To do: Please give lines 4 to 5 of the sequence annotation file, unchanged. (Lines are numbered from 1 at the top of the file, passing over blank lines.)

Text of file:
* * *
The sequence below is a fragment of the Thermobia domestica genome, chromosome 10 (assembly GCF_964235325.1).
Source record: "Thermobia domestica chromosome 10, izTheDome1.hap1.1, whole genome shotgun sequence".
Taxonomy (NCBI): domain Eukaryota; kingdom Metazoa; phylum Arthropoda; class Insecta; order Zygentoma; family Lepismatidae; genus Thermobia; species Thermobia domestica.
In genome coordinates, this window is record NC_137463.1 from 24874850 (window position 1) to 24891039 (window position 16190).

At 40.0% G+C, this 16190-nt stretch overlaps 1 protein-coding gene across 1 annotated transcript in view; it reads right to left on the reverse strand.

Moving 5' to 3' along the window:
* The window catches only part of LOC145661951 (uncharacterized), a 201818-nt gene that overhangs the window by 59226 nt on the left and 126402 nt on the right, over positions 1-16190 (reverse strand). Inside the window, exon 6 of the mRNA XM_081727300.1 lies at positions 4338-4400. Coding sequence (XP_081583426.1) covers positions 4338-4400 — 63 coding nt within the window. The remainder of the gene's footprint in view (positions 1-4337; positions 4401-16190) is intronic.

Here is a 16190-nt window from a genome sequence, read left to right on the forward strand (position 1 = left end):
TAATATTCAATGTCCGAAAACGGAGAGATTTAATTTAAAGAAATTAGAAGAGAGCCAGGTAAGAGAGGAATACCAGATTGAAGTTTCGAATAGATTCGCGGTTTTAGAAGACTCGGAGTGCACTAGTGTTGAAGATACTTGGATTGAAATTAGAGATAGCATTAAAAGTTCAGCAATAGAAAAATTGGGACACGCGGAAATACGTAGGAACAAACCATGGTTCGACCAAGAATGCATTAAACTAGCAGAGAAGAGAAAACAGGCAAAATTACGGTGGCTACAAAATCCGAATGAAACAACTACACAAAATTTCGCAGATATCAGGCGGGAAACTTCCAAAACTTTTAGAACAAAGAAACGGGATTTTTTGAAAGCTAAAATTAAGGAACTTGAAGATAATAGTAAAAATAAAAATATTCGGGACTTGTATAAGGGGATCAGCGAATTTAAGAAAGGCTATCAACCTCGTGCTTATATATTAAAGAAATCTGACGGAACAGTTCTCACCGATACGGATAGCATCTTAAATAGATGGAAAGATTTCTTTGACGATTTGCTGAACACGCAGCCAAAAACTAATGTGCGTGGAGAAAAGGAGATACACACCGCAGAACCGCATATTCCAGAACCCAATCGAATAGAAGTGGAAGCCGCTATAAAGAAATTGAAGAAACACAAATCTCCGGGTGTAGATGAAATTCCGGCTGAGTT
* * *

In genome coordinates, this window is record NC_137463.1 from 24874850 (window position 1) to 24891039 (window position 16190).

At 40.0% G+C, this 16190-nt stretch overlaps 1 protein-coding gene across 1 annotated transcript in view; it reads right to left on the reverse strand.